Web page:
It’s been another busy week with lots going on in education. Here are links to some of the headlines:
- Hundreds of school buildings projects were scrapped this week. However, there was confusion after the original report included errors which gave some schools hope that their plans were to go ahead, only to be cancelled later. Two headteachers, where ‘buildings are beyond their life expectancy’ have since asked Michael Gove to rethink his plans and the government has faced mounting anger over the decisions. Here is the full list of projects scrapped.
- The government has announced a review of the Early Years Foundation Stage framework, expressing concerns that it is too rigid.
- An author and literary researcher has claimed that it is harder for English children to read and write because of the complexity of the English spelling system.
Image – Extra Credit
- Primary schools in England do not have enough specialist Science teachers, according to a Royal Society study.
- The education secretary has said that modular A-Levels could be phased out, bringing back traditional exams at the end of two-year courses.
- The National Union of Teachers has claimed that schools could be breaking the law by asking support staff to teach lessons when qualified teachers are absent.
- A BBC Panorama programme reported that 18 UK teachers have been struck off for incompetence in the past 40 years and claimed that bad teachers are ‘recycled’ by moving between schools. This report from the Guardian talks about the issues raised in the programme and complains about the ‘teacher-bashing’.
- Headteachers will be given greater powers to search pupils and clearer guidance on when they can restrain disruptive pupils in a drive by ministers to improve behaviour and discipline. This BBC article outlines some experiences of behavioural issues in the classroom.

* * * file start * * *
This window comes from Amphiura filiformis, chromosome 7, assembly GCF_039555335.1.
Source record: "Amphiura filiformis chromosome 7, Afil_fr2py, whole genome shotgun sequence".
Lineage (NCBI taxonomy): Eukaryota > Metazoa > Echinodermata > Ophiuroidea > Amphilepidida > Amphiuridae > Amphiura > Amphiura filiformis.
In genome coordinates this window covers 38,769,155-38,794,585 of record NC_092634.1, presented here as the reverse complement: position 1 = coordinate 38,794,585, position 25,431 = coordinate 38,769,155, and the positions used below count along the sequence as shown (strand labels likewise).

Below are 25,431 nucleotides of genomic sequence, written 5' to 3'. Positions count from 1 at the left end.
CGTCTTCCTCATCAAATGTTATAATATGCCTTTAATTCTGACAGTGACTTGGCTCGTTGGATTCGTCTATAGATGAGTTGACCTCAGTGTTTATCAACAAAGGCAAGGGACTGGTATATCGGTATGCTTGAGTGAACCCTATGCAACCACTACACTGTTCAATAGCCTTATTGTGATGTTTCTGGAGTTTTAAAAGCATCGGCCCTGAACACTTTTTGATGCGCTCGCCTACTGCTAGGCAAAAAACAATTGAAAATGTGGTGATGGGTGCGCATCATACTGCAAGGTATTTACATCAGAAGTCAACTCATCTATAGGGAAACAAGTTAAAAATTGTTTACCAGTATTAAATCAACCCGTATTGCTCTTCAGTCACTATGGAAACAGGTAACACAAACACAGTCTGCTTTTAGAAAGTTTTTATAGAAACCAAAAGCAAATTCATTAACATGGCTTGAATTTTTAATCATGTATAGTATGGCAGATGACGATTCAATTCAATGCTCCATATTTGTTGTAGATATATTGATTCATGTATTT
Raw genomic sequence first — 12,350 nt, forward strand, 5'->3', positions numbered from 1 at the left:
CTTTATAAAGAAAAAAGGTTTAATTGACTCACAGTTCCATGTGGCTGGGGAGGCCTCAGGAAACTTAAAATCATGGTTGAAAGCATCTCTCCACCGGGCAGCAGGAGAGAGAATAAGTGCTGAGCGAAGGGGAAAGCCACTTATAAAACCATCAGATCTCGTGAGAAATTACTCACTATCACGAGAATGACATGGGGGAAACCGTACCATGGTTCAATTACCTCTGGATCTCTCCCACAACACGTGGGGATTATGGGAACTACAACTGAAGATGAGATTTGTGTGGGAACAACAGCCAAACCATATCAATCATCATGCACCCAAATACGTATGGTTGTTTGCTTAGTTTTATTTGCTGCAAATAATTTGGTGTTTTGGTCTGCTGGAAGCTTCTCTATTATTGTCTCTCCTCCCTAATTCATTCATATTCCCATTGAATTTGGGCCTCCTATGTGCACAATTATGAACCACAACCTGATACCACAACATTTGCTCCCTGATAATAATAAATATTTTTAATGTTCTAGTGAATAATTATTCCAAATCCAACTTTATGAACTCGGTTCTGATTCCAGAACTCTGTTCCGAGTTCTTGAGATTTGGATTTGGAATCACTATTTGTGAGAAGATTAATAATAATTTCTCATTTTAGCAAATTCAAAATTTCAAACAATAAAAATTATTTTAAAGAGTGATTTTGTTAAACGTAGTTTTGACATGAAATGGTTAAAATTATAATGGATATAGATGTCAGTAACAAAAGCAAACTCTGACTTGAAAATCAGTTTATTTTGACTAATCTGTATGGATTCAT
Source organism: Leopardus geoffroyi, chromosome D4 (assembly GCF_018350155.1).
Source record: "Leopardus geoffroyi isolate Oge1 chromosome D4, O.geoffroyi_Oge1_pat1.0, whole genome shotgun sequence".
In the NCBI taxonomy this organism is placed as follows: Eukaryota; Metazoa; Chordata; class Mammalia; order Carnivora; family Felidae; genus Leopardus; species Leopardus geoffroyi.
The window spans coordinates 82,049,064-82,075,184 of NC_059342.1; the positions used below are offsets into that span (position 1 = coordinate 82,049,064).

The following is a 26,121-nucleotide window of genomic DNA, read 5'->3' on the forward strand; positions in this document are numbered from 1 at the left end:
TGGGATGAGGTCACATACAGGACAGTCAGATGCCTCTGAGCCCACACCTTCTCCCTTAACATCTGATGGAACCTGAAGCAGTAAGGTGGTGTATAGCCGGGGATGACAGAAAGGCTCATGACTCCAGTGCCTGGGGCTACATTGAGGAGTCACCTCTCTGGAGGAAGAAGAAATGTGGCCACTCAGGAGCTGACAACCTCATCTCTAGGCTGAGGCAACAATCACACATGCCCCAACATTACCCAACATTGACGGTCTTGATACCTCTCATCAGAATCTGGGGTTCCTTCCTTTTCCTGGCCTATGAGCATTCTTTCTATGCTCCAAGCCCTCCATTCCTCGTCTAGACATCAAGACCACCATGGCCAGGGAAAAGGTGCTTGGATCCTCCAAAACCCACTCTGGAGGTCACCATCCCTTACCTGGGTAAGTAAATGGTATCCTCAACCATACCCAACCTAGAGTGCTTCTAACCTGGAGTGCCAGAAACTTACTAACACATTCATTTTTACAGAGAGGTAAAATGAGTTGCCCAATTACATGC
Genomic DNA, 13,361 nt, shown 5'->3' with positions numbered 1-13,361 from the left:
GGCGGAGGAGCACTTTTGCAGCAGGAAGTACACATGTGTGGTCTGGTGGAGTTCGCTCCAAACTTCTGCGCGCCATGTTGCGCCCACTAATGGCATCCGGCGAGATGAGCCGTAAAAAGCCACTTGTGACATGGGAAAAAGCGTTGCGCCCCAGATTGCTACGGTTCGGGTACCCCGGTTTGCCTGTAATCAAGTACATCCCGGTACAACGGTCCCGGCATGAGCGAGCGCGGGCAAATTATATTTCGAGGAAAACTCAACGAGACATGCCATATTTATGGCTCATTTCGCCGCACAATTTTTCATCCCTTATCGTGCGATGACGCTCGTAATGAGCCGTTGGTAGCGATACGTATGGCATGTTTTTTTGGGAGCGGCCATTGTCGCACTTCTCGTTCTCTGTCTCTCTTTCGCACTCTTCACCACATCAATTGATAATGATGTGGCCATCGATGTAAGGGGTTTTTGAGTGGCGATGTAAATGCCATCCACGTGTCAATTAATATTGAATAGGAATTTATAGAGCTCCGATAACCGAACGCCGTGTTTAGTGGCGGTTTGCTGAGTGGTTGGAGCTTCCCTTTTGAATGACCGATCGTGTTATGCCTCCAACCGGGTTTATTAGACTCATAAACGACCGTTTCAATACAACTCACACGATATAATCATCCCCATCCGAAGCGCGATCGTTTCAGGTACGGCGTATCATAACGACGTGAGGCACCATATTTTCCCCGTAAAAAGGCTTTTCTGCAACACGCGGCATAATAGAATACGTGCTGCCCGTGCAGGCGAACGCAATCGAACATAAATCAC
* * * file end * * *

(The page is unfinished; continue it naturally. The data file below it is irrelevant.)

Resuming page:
- The government plans to cap headteachers’ pay to the £142,500 salary of the Prime Minister.
- Teaching unions have accused the government of ‘cold calling’ headteachers to encourage them to turn their schools into academies.
- Schools are using increasing amounts of CCTV and other security measures, turning them into ‘prisons’, claims a study by Hull University.
Image – Dystopia
- The charity Teach First aims to double the number of top graduates it recruits into the teaching profession.
- University and higher education staff face cuts to their pensions, with a vote about the issue taking place on 22nd July. There is also a risk to university jobs if plans for 25% funding cuts go ahead. The Business Secretary, Vince Cable, has also outlined plans to separate teaching from examining in high education.
- There has been a rise in the number of children eating school lunches in England, according to data from the School Food Trust.
- A new report revealed that the number of NEETs (teenagers not in education, employment or training) may be worse than previously thought. It also shows the effects that being in this situation has on the individuals.